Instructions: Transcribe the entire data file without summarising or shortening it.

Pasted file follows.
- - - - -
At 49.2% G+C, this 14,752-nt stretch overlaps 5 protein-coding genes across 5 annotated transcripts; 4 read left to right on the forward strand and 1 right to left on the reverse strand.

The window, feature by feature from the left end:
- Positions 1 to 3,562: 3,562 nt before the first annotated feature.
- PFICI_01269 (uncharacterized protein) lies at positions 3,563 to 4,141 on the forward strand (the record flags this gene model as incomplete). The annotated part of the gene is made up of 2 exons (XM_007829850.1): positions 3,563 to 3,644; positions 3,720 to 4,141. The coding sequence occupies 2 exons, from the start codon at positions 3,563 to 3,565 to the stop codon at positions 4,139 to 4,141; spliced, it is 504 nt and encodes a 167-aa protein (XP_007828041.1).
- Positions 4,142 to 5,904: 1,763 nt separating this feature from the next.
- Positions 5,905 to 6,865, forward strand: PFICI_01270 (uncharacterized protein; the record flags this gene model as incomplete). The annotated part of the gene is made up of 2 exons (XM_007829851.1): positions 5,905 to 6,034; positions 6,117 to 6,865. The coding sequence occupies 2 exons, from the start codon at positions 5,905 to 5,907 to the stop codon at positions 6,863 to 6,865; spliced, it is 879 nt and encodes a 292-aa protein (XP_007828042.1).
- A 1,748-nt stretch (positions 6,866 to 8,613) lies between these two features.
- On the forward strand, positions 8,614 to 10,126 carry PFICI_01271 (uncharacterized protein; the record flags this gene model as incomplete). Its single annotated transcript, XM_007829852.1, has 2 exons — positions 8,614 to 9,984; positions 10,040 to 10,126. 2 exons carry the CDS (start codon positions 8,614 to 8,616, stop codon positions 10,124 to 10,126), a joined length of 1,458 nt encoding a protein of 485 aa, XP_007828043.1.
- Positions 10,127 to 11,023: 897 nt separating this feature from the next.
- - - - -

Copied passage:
At 49.2% G+C, this 14,752-nt stretch overlaps 5 protein-coding genes across 5 annotated transcripts; 4 read left to right on the forward strand and 1 right to left on the reverse strand.

The window, feature by feature from the left end:
- Positions 1 to 3,562: 3,562 nt before the first annotated feature.
- PFICI_01269 (uncharacterized protein) lies at positions 3,563 to 4,141 on the forward strand (the record flags this gene model as incomplete). The annotated part of the gene is made up of 2 exons (XM_007829850.1): positions 3,563 to 3,644; positions 3,720 to 4,141. The coding sequence occupies 2 exons, from the start codon at positions 3,563 to 3,565 to the stop codon at positions 4,139 to 4,141; spliced, it is 504 nt and encodes a 167-aa protein (XP_007828041.1).
- Positions 4,142 to 5,904: 1,763 nt separating this feature from the next.
- Positions 5,905 to 6,865, forward strand: PFICI_01270 (uncharacterized protein; the record flags this gene model as incomplete). The annotated part of the gene is made up of 2 exons (XM_007829851.1): positions 5,905 to 6,034; positions 6,117 to 6,865. The coding sequence occupies 2 exons, from the start codon at positions 5,905 to 5,907 to the stop codon at positions 6,863 to 6,865; spliced, it is 879 nt and encodes a 292-aa protein (XP_007828042.1).
- A 1,748-nt stretch (positions 6,866 to 8,613) lies between these two features.
- On the forward strand, positions 8,614 to 10,126 carry PFICI_01271 (uncharacterized protein; the record flags this gene model as incomplete). Its single annotated transcript, XM_007829852.1, has 2 exons — positions 8,614 to 9,984; positions 10,040 to 10,126. 2 exons carry the CDS (start codon positions 8,614 to 8,616, stop codon positions 10,124 to 10,126), a joined length of 1,458 nt encoding a protein of 485 aa, XP_007828043.1.
- Positions 10,127 to 11,023: 897 nt separating this feature from the next.